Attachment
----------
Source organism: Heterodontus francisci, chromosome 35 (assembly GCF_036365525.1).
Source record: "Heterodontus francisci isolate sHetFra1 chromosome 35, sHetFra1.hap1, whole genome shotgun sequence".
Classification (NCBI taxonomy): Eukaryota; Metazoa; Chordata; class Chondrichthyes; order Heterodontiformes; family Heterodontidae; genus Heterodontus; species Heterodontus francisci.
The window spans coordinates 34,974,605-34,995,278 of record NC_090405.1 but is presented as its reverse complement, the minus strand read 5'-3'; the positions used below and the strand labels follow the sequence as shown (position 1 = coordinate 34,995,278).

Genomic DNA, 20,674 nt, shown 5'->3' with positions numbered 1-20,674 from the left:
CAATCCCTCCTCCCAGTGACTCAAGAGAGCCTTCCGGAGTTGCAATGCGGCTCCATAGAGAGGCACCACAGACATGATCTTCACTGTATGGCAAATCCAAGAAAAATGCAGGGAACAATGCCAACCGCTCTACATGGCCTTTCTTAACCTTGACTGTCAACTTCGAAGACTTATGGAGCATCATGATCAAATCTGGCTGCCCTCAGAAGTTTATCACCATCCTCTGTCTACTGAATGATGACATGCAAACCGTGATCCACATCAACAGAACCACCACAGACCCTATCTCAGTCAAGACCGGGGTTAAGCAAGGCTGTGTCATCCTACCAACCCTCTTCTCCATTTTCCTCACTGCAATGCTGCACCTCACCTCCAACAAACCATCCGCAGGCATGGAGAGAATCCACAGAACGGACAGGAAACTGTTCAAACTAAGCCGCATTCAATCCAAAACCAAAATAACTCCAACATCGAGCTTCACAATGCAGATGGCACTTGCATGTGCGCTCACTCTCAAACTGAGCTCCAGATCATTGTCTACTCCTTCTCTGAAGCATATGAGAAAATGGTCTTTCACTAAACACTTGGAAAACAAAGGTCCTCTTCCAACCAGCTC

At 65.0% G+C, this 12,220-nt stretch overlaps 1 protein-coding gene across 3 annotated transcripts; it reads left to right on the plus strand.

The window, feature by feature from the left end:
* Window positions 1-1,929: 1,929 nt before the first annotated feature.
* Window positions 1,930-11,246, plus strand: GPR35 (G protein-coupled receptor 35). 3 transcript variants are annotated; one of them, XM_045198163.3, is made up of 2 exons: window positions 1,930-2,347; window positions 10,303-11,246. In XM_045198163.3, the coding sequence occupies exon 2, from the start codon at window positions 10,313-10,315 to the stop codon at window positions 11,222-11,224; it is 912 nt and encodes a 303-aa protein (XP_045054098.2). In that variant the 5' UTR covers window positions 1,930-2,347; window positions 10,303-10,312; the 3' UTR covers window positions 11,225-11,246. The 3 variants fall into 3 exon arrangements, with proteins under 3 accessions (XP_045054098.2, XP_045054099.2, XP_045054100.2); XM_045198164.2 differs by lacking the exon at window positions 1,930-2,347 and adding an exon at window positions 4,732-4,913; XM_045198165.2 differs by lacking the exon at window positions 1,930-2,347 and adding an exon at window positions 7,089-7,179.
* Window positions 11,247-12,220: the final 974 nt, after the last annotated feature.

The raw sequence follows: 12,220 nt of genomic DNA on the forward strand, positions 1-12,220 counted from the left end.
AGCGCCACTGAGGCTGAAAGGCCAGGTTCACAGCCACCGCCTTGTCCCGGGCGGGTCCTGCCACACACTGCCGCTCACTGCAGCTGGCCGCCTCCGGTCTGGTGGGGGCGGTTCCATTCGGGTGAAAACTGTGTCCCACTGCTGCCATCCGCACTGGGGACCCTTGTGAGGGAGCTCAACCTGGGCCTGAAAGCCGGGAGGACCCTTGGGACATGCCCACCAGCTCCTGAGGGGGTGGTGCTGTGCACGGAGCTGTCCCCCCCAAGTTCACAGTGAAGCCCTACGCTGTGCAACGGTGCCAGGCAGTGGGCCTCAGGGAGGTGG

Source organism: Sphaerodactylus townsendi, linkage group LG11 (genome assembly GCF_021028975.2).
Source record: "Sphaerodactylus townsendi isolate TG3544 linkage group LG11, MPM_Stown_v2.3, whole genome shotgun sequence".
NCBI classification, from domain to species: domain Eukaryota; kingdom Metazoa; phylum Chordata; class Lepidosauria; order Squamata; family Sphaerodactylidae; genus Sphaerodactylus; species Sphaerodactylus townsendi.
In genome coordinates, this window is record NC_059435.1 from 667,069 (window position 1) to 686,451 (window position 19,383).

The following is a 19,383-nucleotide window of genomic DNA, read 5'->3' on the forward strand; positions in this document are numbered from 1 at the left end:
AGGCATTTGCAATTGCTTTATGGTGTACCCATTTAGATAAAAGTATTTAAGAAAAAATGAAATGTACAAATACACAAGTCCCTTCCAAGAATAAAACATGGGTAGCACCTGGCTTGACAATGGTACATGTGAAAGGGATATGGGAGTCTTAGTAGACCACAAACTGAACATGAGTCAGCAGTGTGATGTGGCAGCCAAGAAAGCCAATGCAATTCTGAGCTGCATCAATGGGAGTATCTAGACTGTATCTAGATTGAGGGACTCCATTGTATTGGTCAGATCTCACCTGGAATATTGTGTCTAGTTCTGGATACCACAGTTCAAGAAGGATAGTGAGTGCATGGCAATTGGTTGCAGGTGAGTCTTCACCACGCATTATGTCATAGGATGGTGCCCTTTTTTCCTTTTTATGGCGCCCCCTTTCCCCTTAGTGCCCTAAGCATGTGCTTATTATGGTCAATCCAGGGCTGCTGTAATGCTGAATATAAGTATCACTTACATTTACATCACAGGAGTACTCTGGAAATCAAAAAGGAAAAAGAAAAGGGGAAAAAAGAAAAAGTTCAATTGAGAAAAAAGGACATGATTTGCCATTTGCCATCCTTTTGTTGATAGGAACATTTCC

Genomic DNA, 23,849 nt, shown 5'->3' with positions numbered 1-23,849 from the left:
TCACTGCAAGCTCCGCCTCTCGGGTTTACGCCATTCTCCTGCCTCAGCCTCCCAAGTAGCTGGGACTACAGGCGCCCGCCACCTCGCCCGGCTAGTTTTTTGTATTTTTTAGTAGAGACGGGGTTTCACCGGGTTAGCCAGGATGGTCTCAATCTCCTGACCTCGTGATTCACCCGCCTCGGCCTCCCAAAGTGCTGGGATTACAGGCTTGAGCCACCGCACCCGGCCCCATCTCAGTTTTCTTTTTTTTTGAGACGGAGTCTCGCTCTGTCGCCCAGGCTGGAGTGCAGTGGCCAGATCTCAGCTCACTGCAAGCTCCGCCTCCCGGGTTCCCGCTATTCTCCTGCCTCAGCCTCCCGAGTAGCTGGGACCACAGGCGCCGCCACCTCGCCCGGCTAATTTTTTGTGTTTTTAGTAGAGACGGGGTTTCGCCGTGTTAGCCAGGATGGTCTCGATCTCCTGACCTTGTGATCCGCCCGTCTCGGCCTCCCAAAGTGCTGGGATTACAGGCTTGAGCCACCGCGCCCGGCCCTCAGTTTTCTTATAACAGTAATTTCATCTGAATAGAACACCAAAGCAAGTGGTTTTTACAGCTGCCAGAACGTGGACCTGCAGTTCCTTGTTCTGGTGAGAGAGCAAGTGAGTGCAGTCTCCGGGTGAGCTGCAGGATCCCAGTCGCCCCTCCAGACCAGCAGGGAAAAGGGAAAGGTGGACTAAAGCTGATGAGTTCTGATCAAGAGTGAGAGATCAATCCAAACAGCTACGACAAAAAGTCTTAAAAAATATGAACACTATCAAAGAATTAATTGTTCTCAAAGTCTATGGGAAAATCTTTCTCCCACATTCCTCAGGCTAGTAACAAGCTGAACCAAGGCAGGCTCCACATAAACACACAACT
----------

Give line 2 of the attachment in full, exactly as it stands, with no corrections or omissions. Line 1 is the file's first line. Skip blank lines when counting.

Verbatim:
Source record: "Heterodontus francisci isolate sHetFra1 chromosome 35, sHetFra1.hap1, whole genome shotgun sequence".